His prize-verses, already mentioned, have but little merit, if we deduct from them that of mere easy versification, which he seems to have acquired by sedulously imitating Mr. Pope's manner. Neither his fancy nor judgment appear to have risen, in any degree, equal to what, in common progress, might be expected from a mind, which, a very few years after, exhibited both these qualities so strikingly. His efforts at wit also were now equally feeble; and, on the whole, I am led to wonder that his school-master should speak of any of his productions with rapture; for among the many pieces written at that period, which I have perused, I find only one [Vision of Solomon] that seems to indicate the future poet.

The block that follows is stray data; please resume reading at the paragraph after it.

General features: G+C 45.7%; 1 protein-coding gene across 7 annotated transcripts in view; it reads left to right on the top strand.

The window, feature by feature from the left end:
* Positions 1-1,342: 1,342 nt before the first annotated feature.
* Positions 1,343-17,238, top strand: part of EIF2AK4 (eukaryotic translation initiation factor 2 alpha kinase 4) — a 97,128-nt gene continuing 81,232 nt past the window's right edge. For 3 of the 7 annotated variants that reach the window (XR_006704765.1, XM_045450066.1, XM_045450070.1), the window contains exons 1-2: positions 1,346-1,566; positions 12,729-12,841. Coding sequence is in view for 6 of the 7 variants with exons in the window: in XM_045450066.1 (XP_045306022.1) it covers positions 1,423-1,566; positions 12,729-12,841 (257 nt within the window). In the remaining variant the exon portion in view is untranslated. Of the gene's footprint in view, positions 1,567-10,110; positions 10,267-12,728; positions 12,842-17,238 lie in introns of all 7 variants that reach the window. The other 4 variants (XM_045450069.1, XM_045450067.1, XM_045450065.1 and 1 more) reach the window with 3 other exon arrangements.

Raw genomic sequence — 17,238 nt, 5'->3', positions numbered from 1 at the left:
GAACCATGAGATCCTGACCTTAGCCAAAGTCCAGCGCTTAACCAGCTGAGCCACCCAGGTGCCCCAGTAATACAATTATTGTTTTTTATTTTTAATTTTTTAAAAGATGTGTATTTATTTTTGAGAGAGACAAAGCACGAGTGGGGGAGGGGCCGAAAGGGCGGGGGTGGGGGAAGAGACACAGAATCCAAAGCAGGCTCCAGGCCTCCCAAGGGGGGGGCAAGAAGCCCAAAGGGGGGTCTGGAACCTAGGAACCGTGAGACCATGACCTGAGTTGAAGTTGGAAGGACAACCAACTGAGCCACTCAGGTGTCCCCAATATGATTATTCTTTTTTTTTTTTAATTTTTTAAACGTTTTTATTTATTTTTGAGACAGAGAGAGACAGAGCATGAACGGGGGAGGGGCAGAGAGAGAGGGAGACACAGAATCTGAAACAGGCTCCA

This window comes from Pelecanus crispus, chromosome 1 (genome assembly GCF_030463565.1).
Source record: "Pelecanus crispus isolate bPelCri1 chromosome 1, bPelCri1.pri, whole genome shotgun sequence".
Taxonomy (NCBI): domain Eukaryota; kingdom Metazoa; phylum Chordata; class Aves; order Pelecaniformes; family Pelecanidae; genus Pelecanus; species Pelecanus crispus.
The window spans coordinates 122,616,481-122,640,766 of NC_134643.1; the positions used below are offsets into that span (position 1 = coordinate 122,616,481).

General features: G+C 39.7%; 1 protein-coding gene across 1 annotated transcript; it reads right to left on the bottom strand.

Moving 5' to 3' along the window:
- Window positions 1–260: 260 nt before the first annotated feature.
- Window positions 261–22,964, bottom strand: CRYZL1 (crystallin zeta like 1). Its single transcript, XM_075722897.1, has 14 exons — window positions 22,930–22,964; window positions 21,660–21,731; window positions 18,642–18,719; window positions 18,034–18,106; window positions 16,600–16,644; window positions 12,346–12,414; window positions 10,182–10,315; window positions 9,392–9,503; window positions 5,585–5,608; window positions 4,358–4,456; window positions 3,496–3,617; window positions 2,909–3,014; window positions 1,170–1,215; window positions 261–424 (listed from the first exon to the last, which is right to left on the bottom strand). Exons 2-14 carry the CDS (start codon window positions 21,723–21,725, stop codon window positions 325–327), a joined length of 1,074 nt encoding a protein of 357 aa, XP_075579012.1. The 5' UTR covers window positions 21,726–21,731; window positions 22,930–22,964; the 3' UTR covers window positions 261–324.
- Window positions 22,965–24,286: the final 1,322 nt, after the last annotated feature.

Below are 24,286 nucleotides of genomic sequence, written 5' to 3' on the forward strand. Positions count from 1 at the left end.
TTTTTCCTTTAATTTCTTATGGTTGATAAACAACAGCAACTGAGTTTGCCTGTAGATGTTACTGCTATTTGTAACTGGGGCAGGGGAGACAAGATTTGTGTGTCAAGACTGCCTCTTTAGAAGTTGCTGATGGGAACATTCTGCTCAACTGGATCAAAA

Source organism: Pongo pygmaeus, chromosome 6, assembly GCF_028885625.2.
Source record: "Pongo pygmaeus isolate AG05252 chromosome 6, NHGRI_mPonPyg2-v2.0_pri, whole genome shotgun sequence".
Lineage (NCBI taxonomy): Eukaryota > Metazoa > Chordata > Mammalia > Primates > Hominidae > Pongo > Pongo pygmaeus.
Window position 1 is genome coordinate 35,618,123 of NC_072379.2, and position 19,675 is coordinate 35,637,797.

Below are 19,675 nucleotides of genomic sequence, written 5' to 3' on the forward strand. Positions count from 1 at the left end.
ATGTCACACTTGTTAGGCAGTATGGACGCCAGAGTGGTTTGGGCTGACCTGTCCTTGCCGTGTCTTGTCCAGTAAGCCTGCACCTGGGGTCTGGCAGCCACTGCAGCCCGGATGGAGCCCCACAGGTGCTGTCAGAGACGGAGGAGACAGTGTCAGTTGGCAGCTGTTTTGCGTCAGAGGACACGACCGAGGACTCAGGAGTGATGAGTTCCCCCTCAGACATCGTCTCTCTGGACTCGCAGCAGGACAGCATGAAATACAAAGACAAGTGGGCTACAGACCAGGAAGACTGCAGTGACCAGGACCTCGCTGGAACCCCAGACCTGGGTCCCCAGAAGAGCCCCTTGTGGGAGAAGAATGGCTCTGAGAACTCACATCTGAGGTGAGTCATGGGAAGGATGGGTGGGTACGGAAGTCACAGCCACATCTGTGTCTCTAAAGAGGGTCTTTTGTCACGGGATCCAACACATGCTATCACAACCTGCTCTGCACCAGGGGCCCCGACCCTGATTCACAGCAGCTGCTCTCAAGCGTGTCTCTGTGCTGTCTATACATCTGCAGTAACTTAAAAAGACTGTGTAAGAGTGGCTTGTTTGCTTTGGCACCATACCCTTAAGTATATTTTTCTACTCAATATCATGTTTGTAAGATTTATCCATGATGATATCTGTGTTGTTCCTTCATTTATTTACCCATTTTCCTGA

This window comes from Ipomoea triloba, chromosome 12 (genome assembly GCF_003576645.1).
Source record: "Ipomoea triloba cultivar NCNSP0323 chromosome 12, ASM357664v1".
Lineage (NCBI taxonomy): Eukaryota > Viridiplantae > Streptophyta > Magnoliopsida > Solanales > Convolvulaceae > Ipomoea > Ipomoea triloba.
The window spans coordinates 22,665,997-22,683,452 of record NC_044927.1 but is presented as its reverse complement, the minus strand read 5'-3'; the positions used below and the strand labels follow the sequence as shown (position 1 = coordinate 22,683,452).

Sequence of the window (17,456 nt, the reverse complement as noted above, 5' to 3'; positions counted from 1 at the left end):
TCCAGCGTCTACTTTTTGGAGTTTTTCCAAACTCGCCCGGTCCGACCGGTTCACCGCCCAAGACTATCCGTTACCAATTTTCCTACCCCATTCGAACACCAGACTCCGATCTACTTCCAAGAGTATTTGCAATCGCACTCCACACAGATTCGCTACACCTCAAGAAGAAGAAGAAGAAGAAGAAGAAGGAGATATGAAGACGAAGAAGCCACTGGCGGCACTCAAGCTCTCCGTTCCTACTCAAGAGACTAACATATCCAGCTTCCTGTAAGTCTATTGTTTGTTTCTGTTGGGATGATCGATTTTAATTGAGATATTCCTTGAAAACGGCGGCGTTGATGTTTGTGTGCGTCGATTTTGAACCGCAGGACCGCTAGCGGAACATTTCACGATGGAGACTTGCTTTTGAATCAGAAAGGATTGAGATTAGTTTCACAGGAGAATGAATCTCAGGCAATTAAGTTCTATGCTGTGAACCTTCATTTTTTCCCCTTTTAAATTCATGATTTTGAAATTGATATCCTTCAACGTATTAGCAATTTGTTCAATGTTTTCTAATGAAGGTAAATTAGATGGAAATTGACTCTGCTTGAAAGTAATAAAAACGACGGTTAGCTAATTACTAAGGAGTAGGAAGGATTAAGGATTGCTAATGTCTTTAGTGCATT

This, however, I think, would not have been the case, had he taken the versification of Spenser, Fairfax, Milton, and poets similar to them for his model, rather than the close and condensed couplets of Pope; for, in that way of writing, his fancy would have developed itself earlier, and, perhaps, have obtained greater strength and powers of exertion. But, though he had read Spenser in his childhood with avidity, and was fully capable, as I shall show presently, of catching his manner, yet the fashion of the time led him to exercise himself in that mode of versification which was then (almost exclusively of all others) esteemed the best: for those writers which may be called of the Italian school, were in no request, as Mr. T. Warton has well observed in the very judicious preface to his late edition of the Juvenile Poems of Milton.